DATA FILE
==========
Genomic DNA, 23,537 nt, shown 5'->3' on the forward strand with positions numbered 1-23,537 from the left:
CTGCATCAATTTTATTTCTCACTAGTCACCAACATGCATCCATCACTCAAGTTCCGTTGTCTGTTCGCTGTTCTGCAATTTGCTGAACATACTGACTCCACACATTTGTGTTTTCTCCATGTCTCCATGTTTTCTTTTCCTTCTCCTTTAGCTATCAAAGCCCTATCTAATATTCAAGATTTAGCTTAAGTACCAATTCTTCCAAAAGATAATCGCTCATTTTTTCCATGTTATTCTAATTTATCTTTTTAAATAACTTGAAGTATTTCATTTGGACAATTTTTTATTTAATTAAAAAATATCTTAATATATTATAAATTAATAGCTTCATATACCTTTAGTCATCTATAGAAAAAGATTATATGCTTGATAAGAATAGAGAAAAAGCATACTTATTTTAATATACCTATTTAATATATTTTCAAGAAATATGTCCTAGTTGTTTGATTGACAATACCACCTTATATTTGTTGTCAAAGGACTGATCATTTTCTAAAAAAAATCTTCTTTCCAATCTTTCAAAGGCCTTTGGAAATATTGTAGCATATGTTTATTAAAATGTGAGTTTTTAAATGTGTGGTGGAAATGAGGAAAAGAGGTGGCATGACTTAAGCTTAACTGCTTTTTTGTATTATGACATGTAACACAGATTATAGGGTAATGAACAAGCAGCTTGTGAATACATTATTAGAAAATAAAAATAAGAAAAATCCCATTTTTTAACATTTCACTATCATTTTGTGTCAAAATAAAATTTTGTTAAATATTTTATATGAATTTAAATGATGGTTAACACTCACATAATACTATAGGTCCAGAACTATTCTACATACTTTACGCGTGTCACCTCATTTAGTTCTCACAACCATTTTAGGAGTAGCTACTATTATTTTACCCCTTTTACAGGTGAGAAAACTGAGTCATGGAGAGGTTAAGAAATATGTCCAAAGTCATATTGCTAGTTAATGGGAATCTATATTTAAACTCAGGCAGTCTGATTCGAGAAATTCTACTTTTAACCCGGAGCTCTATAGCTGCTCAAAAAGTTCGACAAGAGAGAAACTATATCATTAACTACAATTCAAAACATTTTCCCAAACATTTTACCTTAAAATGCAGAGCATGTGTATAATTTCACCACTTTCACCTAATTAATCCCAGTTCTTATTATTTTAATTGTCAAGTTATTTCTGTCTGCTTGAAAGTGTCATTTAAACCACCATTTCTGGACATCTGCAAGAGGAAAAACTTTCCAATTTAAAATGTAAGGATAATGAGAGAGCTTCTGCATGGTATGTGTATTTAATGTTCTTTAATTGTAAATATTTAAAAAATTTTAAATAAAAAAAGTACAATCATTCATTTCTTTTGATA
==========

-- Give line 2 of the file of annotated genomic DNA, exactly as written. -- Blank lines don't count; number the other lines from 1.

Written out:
CTGCATCAATTTTATTTCTCACTAGTCACCAACATGCATCCATCACTCAAGTTCCGTTGTCTGTTCGCTGTTCTGCAATTTGCTGAACATACTGACTCCACACATTTGTGTTTTCTCCATGTCTCCATGTTTTCTTTTCCTTCTCCTTTAGCTATCAAAGCCCTATCTAATATTCAAGATTTAGCTTAAGTACCAATTCTTCCAAAAGATAATCGCTCATTTTTTCCATGTTATTCTAATTTATCTTTTTAAATAACTTGAAGTATTTCATTTGGACAATTTTTTATTTAATTAAAAAATATCTTAATATATTATAAATTAATAGCTTCATATACCTTTAGTCATCTATAGAAAAAGATTATATGCTTGATAAGAATAGAGAAAAAGCATACTTATTTTAATATACCTATTTAATATATTTTCAAGAAATATGTCCTAGTTGTTTGATTGACAATACCACCTTATATTTGTTGTCAAAGGACTGATCATTTTCTAAAAAAAATCTTCTTTCCAATCTTTCAAAGGCCTTTGGAAATATTGTAGCATATGTTTATTAAAATGTGAGTTTTTAAATGTGTGGTGGAAATGAGGAAAAGAGGTGGCATGACTTAAGCTTAACTGCTTTTTTGTATTATGACATGTAACACAGATTATAGGGTAATGAACAAGCAGCTTGTGAATACATTATTAGAAAATAAAAATAAGAAAAATCCCATTTTTTAACATTTCACTATCATTTTGTGTCAAAATAAAATTTTGTTAAATATTTTATATGAATTTAAATGATGGTTAACACTCACATAATACTATAGGTCCAGAACTATTCTACATACTTTACGCGTGTCACCTCATTTAGTTCTCACAACCATTTTAGGAGTAGCTACTATTATTTTACCCCTTTTACAGGTGAGAAAACTGAGTCATGGAGAGGTTAAGAAATATGTCCAAAGTCATATTGCTAGTTAATGGGAATCTATATTTAAACTCAGGCAGTCTGATTCGAGAAATTCTACTTTTAACCCGGAGCTCTATAGCTGCTCAAAAAGTTCGACAAGAGAGAAACTATATCATTAACTACAATTCAAAACATTTTCCCAAACATTTTACCTTAAAATGCAGAGCATGTGTATAATTTCACCACTTTCACCTAATTAATCCCAGTTCTTATTATTTTAATTGTCAAGTTATTTCTGTCTGCTTGAAAGTGTCATTTAAACCACCATTTCTGGACATCTGCAAGAGGAAAAACTTTCCAATTTAAAATGTAAGGATAATGAGAGAGCTTCTGCATGGTATGTGTATTTAATGTTCTTTAATTGTAAATATTTAAAAAATTTTAAATAAAAAAAGTACAATCATTCATTTCTTTTGATA